Saint Thomas Chapel Meppershall
Saint Thomas' Chapel March 2015
Saint Thomas' chapel, located around 20 metres south of Chapel Farmhouse was listed as grade II, of special interest, in 1966. The listing mentions that the chapel was built around 1175 and the chancel was rebuilt at around 1500. The building itself is described as coursed ironstone and limestone rubble with ashlar dressings, with repairs in red brick. It has clay tile roofs. All original openings have been blocked with red brick. The interior consists of aisleless nave and chancel, and the chancel roof is slightly higher than nave.
The chapel is referenced in the Victoria County History, which explains that it was attached to the Grange which belonged to Chicksands Priory. The earliest and only mention of it, as the Chapel of Saint Thomas the Martyr (i.e. Thomas à Beckett, Archbishop of Canterbury, martyred in 1170), occurs in 1291 in a calendar of papal letters. According to the County History, the reference states that 'all those penitents who should make a pilgrimage there were remitted one year and forty days' penance' (p.293). However, it is acknowledged that the nave dates the building to the 12th century. They describe the existing building as 'ruins', to the south of the farm buildings and being 'in a fair state of preservation'. It was already at this point being used as a barn.
Deeds in the Lucas collection [L] show that in 1533, 'the manor and mansion place otherwise called "Saynt Thomas Chappell" 'was leased to Henry Strynger, yeoman, by Richard Spenser, 'Prior and the Convent of Chyksand' [LJ/614]. Reference is made to the Chapel in a list of ministers accounts created during the dissolution of the monastaries [FAC1/SC6/HENRYVIII/11]. After this, the chapel was leased by Henry Grey and his wife Ann to John Strynger in 1543 and 1548 [LJ618-20]. Henry's death, his widow Ann again leases the 'mancyion place called Seyncte Thomas Chappel' to John Strynger in 1563 (according to this deed, Strynger is living in the Chapel at this time) [L11/23]. In 1569 Reynold Grey conveyed the chapel to John [LJ/624]. Then in 1591, the chapel is leased by Henry Earl of Kent to Thomas Felde [LJ/627].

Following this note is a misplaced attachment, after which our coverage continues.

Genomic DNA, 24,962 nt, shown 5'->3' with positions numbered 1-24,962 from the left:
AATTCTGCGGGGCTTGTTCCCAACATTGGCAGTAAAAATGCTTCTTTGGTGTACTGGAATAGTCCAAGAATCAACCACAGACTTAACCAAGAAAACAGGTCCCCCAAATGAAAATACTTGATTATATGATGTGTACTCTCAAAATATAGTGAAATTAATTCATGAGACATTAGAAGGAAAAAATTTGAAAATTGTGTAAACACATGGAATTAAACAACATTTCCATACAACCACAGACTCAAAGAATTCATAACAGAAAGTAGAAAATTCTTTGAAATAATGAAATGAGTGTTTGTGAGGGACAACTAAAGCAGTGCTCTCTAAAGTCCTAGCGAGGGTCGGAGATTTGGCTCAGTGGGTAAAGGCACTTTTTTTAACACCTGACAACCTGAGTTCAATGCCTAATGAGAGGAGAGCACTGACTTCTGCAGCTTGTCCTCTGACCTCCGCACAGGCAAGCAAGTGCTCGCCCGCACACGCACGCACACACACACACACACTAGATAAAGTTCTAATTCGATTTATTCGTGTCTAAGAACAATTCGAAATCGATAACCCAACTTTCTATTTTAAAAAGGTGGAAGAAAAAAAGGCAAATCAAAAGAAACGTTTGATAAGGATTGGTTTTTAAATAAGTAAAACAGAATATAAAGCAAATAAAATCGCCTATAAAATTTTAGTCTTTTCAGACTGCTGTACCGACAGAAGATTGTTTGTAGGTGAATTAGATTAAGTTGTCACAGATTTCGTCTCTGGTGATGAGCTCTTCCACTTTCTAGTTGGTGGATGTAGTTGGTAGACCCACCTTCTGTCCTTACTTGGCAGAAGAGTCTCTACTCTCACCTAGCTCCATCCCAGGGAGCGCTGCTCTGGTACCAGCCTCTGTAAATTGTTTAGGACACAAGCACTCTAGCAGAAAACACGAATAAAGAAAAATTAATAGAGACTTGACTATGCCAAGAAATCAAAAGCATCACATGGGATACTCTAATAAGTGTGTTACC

There is then a gap in our records with regards to the Chapel. In the Reverend Charles Kerry's 1898 history of Meppershall and the Neighbourhood, he claims that the chapel had been in use as a barn since 1700 (pamphlet 130 Meppershall). According to the Reverend, an unnamed writer from that period (identified by V. H. Chambers as Chauncey) stated that "no religious service was held therein at that time", with the exception of the second service on Ascension Day, coinciding with the beating of the bounds, which the Rector of Meppershall had read there "time out of mind". According to V. H. Chambers, another writer 1878 reported that "this custom has not been practised within the memory of any of the present inhabitants". The Reverend Kerry also reveals that "Tradition relates that a poor labourer once committed suicide in this old sanctuary, and that according to the prevailing custom he was interred at the three crossroads at the top of the lane on the Stondon Road, still known as Jiggler's Grave". In 1898 when the Reverend wrote this history, the farm and the chapel, along with the Manor of Saint Thomas' Chapel, belonged to Christ's Hospital in London.
The Chapel passed on to the Pestell family, along with the farm (see Chapel Farm), and we know that in 1803 John Pestell was exonerated from paying tax on the property [Z1355/8].